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1  Products / Arduino Due / Re: About Serial.print() function for DUE on: July 24, 2014, 06:53:38 am
You should use the native port, not the programming port, if you care about speed.
2  Products / Arduino Due / Re: Arduino Due only: Wrong initialisation of SPI SS pins causes failure on: July 24, 2014, 06:41:15 am
I was not able to reproduce the problem you've described.  I would have to conclude your hardware is faulty.

Your report of this problem is also lacking detail.  If you really expect anyone to help, perhaps you could document the problem using an oscilloscope screenshot, as I have just done.
3  Products / Arduino Due / Re: Arduino Due only: Wrong initialisation of SPI SS pins causes failure on: July 24, 2014, 06:35:22 am
I just tested with Arduino 1.5.7 and Arduino Due & Arduino Ethernet Shield, with my oscilloscope connected to pin 10.  I loaded File > Examples > Ethernet > WebClient and clicked upload.

Here is the pin 10 waveform as the board starts up.



I do not see 1.65 volts.  The voltage appears to be floating at approx 2.5 volts before the sketch begins.  While the program is running, it's usually 3.3V and goes to 0 volts while using the ethernet chip.

Here's a zoom in view during the time while the sketch is transferring data.

4  Products / Arduino Due / Re: Arduino Due only: Wrong initialisation of SPI SS pins causes failure on: July 23, 2014, 03:02:11 pm
Can you please post a small but complete, ready-to-run program which demonstrates the problem?
5  Using Arduino / Programming Questions / Re: The Software serial multple serial test example does not compile on: July 01, 2014, 06:59:05 pm
R_AVR_13_PCREL is a known bug in the avr-gcc linker.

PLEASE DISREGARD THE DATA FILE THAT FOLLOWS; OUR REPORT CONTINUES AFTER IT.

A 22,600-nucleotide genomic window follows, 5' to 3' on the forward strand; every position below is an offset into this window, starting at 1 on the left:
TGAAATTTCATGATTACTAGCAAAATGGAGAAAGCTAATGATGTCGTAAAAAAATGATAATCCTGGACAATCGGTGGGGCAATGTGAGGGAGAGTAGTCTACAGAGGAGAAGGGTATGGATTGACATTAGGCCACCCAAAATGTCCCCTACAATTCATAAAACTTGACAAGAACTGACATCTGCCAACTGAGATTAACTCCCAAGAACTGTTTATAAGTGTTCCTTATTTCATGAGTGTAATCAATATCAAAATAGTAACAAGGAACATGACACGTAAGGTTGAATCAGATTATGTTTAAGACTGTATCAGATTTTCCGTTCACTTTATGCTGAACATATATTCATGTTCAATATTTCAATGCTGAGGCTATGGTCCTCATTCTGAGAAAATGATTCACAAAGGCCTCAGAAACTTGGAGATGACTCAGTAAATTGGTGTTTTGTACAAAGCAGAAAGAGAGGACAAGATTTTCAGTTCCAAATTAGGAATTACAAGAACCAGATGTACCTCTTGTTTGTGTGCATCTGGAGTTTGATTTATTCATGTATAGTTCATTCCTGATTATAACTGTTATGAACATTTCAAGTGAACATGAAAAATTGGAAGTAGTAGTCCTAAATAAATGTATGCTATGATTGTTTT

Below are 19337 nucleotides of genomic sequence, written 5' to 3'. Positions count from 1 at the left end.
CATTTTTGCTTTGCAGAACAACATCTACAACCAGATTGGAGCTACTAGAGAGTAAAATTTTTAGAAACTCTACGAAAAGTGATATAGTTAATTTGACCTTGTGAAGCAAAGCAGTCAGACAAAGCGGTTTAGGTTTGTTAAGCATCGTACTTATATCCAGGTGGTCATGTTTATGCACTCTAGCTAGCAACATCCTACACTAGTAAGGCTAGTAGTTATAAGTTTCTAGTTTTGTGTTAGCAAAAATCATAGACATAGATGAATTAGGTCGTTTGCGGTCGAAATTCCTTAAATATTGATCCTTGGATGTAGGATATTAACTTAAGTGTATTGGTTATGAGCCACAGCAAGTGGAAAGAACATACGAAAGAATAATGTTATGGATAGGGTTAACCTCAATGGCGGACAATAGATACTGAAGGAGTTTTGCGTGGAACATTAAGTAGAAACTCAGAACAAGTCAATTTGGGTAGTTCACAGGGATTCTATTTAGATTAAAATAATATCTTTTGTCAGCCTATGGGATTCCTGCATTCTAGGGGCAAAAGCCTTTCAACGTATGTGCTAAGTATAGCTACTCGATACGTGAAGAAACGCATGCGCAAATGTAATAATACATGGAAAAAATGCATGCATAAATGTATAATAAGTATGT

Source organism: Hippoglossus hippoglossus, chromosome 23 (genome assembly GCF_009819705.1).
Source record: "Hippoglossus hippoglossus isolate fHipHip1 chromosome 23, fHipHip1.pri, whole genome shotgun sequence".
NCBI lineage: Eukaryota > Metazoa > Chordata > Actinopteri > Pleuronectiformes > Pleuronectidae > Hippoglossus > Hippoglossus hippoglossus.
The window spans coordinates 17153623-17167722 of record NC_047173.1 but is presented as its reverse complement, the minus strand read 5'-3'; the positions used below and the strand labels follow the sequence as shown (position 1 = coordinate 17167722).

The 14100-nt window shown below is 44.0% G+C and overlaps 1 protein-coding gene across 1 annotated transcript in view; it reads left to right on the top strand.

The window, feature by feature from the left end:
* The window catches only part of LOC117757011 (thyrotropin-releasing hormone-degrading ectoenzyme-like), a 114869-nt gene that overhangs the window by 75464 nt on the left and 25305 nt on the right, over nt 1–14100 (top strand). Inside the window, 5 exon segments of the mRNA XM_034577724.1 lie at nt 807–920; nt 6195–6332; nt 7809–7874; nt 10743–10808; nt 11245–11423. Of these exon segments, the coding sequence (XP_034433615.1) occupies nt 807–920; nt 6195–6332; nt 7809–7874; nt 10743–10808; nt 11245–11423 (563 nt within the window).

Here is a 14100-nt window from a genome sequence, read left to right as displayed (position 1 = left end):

6  Using Arduino / Programming Questions / Re: How to clear serial buffer? on: July 01, 2014, 06:57:49 pm
It might be worth noting that the WIN32 API used on Windows, and the POSIX API used on Macintosh and Linux, use the same functions to access data from ordinary files and serial devices.

In fact, all use the term "read".  On WIN32, the function is ReadFile(), and on Mac and Linux it's simply read().
7  Using Arduino / Programming Questions / Re: How to clear serial buffer? on: July 01, 2014, 07:11:54 am
Do you know of any good, inexpensive, preferably parallel (or serial if there are no parallel ones) LIFO chips?

I've never seen a dedicated LIFO chip.  They may exist, but if so, I'm not aware of any.

Of course, FIFO chips are still made.

http://www.cypress.com/fifos/

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How scared should a novice solderer be about putting pins on a Teensy, whether 2.0 or 3.1?

For the pins on the outside edges, it's pretty much the same as soldering pins to any breakout board, for Arduino Mini or Nano.  Usually you'd put the pins into a breadboard or socket, so the ends are held at the correct spacing, while you solder to the circuit board.

A version of Teensy is sold with the pins already soldered, mainly for use with solderless breadboards.  If you don't have a soldering iron, building on a solderless breadboard with that version is definitely the way to go.